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Urban Africa A Handbook for New Planned Cities Rachel Keeton Michelle Provoost | nai010 | 9789462083929

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Urban Africa

A handbook for new planned cities

Auteur:Rachel Keeton, Michelle Provoost

Uitgever:nai010

ISBN: 978-94-6208-392-9

  • Paperback
  • Engels
  • 456 pagina's
  • 1 mei 2019

Africa’s population and economic growth make it the world’s fastest urbanizing continent. While some might still associate Africa with rural development, the future of Africa is, in fact, very urban. This urbanization is a huge challenge in areas with fragile institutional frameworks and chronic poverty. Many migrants moving to the city end up in self-organized settlements without basic services. One alternative is being offered by developers and investors who have designed and built new towns in Africa that are modelled after Asian and American cities. But is this really a proper alternative? Does one size fit all?

Urban Africa brings together authors from various academic, political and design backgrounds; as well as case studies on new towns in, amongst others Ghana, Egypt, South Africa, Angola, Morocco and Kenya. In this way, the book provides a critical narrative about contemporary ‘Urban Africa’ and the western world’s role – if any – in the radical transformations happening today.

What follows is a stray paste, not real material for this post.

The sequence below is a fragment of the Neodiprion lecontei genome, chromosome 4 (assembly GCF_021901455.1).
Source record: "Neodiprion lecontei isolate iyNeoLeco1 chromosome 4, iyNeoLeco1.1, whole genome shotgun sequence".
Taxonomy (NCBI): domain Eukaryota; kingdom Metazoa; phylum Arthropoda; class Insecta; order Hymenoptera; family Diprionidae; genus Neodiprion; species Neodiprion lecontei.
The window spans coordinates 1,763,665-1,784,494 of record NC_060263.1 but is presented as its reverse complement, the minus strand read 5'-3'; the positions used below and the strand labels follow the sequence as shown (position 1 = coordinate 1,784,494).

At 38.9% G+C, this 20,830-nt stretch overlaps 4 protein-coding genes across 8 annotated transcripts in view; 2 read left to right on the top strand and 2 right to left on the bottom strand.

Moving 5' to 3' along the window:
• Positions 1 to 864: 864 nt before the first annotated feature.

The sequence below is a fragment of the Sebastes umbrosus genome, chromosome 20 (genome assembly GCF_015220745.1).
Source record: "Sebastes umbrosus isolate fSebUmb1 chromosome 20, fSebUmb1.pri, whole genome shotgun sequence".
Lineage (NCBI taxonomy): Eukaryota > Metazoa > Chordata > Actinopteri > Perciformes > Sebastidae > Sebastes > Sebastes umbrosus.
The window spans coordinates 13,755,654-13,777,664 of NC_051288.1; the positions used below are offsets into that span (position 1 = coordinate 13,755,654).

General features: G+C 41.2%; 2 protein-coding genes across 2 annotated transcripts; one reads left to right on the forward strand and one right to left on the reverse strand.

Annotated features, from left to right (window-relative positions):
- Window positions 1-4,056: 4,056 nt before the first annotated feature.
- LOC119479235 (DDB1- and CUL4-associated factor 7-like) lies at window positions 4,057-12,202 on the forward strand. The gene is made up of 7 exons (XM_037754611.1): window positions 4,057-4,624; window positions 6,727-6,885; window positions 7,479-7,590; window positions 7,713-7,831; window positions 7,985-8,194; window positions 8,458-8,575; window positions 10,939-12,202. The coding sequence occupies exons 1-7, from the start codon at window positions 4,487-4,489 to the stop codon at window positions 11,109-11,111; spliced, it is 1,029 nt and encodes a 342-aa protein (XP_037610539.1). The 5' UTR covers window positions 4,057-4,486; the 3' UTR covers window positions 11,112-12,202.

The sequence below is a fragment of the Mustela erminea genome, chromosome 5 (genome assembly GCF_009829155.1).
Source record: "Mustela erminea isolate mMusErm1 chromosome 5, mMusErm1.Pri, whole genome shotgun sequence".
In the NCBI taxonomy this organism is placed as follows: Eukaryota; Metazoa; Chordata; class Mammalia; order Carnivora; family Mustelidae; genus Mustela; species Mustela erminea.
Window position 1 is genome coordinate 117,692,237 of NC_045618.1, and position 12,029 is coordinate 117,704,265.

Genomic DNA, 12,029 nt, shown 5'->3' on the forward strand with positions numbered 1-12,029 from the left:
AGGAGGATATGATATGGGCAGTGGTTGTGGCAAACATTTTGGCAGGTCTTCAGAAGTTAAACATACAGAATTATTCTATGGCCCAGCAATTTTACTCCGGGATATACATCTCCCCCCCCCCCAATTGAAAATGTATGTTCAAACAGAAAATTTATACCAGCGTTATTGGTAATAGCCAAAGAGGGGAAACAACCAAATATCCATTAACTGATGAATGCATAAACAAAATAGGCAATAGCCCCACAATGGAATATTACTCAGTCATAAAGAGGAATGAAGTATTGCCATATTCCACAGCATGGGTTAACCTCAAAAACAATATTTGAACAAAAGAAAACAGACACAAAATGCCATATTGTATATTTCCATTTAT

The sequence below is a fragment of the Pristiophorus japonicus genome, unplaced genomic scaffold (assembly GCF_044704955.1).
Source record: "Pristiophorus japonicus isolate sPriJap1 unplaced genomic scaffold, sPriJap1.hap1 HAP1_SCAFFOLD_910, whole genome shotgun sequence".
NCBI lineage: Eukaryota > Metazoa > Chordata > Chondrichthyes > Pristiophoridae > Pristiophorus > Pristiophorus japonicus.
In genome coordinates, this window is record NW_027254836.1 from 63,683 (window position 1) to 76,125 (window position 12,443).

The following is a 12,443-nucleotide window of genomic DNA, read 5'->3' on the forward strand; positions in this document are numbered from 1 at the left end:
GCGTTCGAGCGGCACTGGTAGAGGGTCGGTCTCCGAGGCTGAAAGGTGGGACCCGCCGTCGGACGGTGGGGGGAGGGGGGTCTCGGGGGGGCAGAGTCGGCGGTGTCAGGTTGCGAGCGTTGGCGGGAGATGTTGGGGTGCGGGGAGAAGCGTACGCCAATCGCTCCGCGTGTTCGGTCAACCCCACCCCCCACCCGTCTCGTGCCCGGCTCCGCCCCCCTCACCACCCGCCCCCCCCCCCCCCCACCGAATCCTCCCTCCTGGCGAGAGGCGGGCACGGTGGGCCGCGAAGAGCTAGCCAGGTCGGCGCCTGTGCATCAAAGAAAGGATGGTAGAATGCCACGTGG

Africa’s population and economic growth make it the world’s fastest urbanizing continent. While some might still associate Africa with rural development, the future of Africa is, in fact, very urban. This urbanization is a huge challenge in areas with fragile institutional frameworks and chronic poverty. Many migrants moving to the city end up in self-organized settlements without basic services. One alternative is being offered by developers and investors who have designed and built new towns in Africa that are modelled after Asian and American cities. But is this really a proper alternative? Does one size fit all?

Urban Africa brings together authors from various academic, political and design backgrounds; as well as case studies on new towns in, amongst others Ghana, Egypt, South Africa, Angola, Morocco and Kenya. In this way, the book provides a critical narrative about contemporary ‘Urban Africa’ and the western world’s role – if any – in the radical transformations happening today.

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